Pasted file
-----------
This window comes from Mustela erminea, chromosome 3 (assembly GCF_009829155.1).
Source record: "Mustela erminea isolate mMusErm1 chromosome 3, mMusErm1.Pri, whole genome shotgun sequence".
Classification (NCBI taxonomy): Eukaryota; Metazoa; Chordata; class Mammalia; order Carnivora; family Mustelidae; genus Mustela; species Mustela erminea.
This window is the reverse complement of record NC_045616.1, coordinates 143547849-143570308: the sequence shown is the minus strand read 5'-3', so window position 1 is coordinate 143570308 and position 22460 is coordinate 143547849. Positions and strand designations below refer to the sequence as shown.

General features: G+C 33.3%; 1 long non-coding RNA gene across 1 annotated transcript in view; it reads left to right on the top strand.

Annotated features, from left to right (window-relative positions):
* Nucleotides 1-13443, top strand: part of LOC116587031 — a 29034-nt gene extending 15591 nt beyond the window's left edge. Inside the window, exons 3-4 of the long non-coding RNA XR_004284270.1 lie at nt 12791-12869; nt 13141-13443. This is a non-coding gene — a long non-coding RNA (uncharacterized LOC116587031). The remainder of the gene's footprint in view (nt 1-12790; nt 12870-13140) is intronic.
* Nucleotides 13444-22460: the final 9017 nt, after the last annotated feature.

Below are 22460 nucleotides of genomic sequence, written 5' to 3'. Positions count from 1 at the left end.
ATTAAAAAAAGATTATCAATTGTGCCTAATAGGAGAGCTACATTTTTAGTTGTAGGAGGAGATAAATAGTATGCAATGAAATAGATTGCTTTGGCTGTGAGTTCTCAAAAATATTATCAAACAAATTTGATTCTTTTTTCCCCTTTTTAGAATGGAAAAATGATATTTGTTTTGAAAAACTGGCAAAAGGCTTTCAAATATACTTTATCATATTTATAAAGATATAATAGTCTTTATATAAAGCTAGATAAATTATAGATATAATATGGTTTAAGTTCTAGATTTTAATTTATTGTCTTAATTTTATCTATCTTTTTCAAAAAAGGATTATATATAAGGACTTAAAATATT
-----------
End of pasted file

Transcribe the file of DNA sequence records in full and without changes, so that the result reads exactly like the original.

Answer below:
This window comes from Mustela erminea, chromosome 3 (assembly GCF_009829155.1).
Source record: "Mustela erminea isolate mMusErm1 chromosome 3, mMusErm1.Pri, whole genome shotgun sequence".
Classification (NCBI taxonomy): Eukaryota; Metazoa; Chordata; class Mammalia; order Carnivora; family Mustelidae; genus Mustela; species Mustela erminea.
This window is the reverse complement of record NC_045616.1, coordinates 143547849-143570308: the sequence shown is the minus strand read 5'-3', so window position 1 is coordinate 143570308 and position 22460 is coordinate 143547849. Positions and strand designations below refer to the sequence as shown.

General features: G+C 33.3%; 1 long non-coding RNA gene across 1 annotated transcript in view; it reads left to right on the top strand.

Annotated features, from left to right (window-relative positions):
* Nucleotides 1-13443, top strand: part of LOC116587031 — a 29034-nt gene extending 15591 nt beyond the window's left edge. Inside the window, exons 3-4 of the long non-coding RNA XR_004284270.1 lie at nt 12791-12869; nt 13141-13443. This is a non-coding gene — a long non-coding RNA (uncharacterized LOC116587031). The remainder of the gene's footprint in view (nt 1-12790; nt 12870-13140) is intronic.
* Nucleotides 13444-22460: the final 9017 nt, after the last annotated feature.

Below are 22460 nucleotides of genomic sequence, written 5' to 3'. Positions count from 1 at the left end.
ATTAAAAAAAGATTATCAATTGTGCCTAATAGGAGAGCTACATTTTTAGTTGTAGGAGGAGATAAATAGTATGCAATGAAATAGATTGCTTTGGCTGTGAGTTCTCAAAAATATTATCAAACAAATTTGATTCTTTTTTCCCCTTTTTAGAATGGAAAAATGATATTTGTTTTGAAAAACTGGCAAAAGGCTTTCAAATATACTTTATCATATTTATAAAGATATAATAGTCTTTATATAAAGCTAGATAAATTATAGATATAATATGGTTTAAGTTCTAGATTTTAATTTATTGTCTTAATTTTATCTATCTTTTTCAAAAAAGGATTATATATAAGGACTTAAAATATT